Episode 94 – Political Sobriety with Rohan Grey

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At Real Progressives, we get daily messages from people who are still recovering from Bernie’s trouncing in the primaries. They remain distraught, disillusioned, and discouraged – convinced that he was robbed. 

Last week Rohan Grey explained Rashida Tlaib and AOC’s Public Banking Act. This week we asked him to take off his MMT hat and talk to our wounded volunteers. To help them put the recent political past in perspective and move forward, they first must accept a sobering dose of reality. Rohan wasn’t surprised by Sanders’ loss.   

…I think at least for me, as someone who tries to be a committed leftist revolutionary, whatever, the odds are always extremely small. The odds are extremely small right up until the point that you win. And they continue to be very small the next day for the next thing you try to win. And I don’t think that the history of progress is the history of always inevitably having a good shot. It’s the history of very, very difficult things, somehow managing to eke through as much as it is.

The idea of continuity expressed above is repeated throughout the episode. He constantly suggests we ask ourselves what we’re going to do next. The social media battles for and against voting for Biden didn’t alter the need to fight for a Green New Deal and a job guarantee.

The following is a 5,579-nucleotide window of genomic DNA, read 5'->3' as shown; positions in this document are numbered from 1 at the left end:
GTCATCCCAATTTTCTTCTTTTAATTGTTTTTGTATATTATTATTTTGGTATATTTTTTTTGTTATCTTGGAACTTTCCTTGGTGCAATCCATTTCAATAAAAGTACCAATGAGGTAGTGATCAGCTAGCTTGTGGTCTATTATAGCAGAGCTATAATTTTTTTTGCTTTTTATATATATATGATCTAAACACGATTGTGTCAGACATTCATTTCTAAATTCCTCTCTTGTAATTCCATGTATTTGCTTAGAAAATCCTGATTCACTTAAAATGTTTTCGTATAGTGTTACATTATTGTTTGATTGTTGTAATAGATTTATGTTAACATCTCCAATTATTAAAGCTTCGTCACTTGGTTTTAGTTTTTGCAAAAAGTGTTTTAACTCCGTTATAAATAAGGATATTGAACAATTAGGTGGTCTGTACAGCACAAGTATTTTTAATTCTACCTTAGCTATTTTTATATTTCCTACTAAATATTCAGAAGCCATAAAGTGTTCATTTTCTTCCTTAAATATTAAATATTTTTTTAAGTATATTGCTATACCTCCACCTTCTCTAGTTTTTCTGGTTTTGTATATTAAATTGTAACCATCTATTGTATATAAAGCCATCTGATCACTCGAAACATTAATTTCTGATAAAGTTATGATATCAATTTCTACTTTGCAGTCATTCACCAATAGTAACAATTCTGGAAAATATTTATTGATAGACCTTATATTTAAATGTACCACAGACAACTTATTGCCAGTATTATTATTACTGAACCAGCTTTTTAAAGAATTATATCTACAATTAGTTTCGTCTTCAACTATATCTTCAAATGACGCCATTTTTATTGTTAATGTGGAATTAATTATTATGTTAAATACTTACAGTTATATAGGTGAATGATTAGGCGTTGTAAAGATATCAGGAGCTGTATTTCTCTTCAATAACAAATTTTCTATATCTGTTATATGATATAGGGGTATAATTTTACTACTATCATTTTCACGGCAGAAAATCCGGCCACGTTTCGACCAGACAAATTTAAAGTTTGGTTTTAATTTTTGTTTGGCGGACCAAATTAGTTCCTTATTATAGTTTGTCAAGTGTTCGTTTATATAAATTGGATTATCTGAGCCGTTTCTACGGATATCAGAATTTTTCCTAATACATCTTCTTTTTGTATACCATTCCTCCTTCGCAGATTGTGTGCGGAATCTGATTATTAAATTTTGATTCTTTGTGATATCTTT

For those who may still be reeling, Rohan reminds us: political action neither begins nor ends at the ballot box. Electoral politics can play a role in a left agenda, but the size and scope of its importance will vary, and shouldn’t be exaggerated. We could use a more nuanced appreciation of it as a cultural and political institution among many, just as there are many legitimate roles and actions for any of us to undertake. 

And most importantly, hopefully, you can develop a nose where you can say, OK, this opportunity is coming down the line, and it’s one that has the potential to do something. Today we’re out in the streets, tomorrow we’re talking about a political candidate, the next day we’re in the labor unions, the next day we’re on social media, the next day we’re writing a fiction novel that’s going to spark a new social imagination. All of those are legitimate and valid. The only question is in what context and to what extent? 

To be effective, we need to be informed. Ideas don’t arise in a vacuum; they’re shaped by material conditions, but they also have an impact on those material forces. Rohan’s advice echoes that of some other podcast guests, like Esha Krishnaswamy, who suggested we read theory, especially Lenin. Rohan, unsurprisingly, thinks those who care about economic issues should understand the history of political economy, how it’s handled in academia, and how those ideas get refracted back through popular culture and media. We should work towards understanding human and social psychology. Armed with these tools we’re more adept at assessing the value of political resources and the usefulness of various strategies and tactics. 

The interview isn’t all advice and therapy, and it isn’t all Bernie. Steve asks about presidential politics because, well, we can’t help but be interested. Rohan calls it parlor gossip. After all, these are the celebrities of our time. He has an interesting take on the outcome of the election and suggests that a Biden presidency might be better for the left than the Obama years were or a Hillary Clinton victory would have been in 2016. His explanation might surprise you. 

Rohan Grey is an Assistant Professor of Law at Willamette University, the president of the Modern Money Network, and a director of the National Jobs for All Network, whose research focuses on the law of money in the internet society. 

rohangrey.net 

modernmoneynetwork.org